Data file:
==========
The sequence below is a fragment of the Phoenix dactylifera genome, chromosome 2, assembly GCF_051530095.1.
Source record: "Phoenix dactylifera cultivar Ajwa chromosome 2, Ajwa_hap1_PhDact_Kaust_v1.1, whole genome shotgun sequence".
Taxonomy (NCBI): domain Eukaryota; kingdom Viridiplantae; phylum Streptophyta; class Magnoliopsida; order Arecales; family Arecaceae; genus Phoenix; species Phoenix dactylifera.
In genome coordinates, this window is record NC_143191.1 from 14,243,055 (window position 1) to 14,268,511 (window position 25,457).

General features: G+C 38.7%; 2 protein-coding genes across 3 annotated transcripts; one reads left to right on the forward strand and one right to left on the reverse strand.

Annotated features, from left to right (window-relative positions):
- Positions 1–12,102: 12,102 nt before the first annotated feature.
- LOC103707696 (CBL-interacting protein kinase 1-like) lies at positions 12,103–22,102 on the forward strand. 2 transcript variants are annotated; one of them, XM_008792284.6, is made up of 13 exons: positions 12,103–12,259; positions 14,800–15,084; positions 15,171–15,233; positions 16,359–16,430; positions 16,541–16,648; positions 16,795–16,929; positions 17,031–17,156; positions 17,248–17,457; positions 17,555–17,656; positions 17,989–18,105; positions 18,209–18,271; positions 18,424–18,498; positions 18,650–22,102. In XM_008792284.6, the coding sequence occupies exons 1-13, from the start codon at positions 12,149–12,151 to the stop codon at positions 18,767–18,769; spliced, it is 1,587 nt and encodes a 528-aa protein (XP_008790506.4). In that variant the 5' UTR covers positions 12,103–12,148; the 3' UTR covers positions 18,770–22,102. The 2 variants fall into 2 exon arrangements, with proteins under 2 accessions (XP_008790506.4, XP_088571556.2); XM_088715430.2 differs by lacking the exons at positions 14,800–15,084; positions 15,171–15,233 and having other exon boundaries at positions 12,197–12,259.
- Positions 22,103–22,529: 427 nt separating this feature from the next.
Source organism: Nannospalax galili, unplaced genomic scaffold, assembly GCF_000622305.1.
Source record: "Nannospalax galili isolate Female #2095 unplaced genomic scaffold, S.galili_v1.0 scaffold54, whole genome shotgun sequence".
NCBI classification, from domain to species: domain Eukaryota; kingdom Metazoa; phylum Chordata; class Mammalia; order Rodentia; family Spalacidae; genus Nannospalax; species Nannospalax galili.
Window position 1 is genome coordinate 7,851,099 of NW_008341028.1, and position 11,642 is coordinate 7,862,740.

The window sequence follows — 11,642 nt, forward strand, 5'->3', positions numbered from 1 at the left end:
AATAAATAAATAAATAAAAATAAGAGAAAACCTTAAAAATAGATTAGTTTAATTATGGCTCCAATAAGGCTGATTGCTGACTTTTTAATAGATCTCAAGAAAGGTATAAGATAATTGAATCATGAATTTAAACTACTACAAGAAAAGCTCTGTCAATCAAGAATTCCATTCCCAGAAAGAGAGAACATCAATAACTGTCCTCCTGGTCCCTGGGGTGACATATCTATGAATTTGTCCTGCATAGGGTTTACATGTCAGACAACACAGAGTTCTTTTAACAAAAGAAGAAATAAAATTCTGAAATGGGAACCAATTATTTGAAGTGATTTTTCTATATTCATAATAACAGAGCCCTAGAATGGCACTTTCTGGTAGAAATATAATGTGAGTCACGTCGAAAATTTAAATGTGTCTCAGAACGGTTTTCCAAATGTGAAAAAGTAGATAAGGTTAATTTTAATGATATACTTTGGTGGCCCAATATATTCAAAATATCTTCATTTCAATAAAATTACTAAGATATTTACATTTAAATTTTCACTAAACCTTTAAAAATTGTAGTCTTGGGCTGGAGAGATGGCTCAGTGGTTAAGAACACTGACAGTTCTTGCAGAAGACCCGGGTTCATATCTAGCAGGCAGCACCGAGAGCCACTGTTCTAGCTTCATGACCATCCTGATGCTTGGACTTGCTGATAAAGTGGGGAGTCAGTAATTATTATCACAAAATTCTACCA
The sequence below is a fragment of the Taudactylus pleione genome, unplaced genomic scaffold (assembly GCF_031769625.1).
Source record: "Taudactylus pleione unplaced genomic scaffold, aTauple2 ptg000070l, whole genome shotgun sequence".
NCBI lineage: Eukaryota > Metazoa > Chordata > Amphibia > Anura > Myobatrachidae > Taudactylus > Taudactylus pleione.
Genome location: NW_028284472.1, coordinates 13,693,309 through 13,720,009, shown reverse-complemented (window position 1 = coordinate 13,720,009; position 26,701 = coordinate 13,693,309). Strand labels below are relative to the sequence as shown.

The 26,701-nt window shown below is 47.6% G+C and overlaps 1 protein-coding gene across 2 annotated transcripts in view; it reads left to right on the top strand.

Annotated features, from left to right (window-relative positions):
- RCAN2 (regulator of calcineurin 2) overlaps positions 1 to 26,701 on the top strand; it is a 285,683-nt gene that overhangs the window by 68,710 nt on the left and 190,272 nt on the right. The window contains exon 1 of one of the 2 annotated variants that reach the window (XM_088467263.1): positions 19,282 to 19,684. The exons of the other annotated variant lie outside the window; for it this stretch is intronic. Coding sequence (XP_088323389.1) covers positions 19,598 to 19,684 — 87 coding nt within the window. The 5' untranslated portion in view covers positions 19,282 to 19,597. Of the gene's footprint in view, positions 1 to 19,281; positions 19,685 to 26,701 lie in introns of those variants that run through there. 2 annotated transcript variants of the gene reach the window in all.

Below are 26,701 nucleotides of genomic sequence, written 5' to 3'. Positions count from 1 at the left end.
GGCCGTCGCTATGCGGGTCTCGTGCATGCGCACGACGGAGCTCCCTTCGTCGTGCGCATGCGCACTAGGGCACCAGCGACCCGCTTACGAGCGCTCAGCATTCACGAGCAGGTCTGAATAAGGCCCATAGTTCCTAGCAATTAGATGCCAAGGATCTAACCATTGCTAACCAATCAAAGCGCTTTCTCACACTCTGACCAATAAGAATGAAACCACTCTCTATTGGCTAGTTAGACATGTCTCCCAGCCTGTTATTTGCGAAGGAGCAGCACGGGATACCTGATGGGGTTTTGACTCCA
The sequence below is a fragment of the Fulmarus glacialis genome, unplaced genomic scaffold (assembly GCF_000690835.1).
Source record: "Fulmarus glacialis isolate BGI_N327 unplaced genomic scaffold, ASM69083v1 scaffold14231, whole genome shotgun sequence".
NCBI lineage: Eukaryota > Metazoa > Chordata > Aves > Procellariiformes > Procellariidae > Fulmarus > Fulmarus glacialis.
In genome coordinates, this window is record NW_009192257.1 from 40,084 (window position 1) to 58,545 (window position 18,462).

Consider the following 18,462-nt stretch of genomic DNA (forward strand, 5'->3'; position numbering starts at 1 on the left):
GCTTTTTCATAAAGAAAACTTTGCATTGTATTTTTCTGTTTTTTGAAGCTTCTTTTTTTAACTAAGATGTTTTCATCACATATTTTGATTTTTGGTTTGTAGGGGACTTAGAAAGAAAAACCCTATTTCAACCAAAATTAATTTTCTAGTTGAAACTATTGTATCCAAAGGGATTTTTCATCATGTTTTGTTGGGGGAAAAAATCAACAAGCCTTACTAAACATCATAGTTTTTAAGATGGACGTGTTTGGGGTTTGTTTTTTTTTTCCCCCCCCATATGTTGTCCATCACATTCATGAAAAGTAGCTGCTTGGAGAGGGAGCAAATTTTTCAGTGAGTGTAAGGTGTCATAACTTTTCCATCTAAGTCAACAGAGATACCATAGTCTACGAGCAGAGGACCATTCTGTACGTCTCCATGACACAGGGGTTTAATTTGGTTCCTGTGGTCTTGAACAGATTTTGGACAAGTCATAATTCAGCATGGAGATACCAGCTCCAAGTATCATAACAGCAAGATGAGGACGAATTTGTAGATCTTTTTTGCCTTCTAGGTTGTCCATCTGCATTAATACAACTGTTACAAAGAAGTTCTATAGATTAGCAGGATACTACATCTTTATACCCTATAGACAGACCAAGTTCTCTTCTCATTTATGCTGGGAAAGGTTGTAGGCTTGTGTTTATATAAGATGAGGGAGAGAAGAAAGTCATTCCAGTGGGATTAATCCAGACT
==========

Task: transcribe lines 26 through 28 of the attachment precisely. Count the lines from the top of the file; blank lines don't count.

Source record: "Fulmarus glacialis isolate BGI_N327 unplaced genomic scaffold, ASM69083v1 scaffold14231, whole genome shotgun sequence".
NCBI lineage: Eukaryota > Metazoa > Chordata > Aves > Procellariiformes > Procellariidae > Fulmarus > Fulmarus glacialis.
In genome coordinates, this window is record NW_009192257.1 from 40,084 (window position 1) to 58,545 (window position 18,462).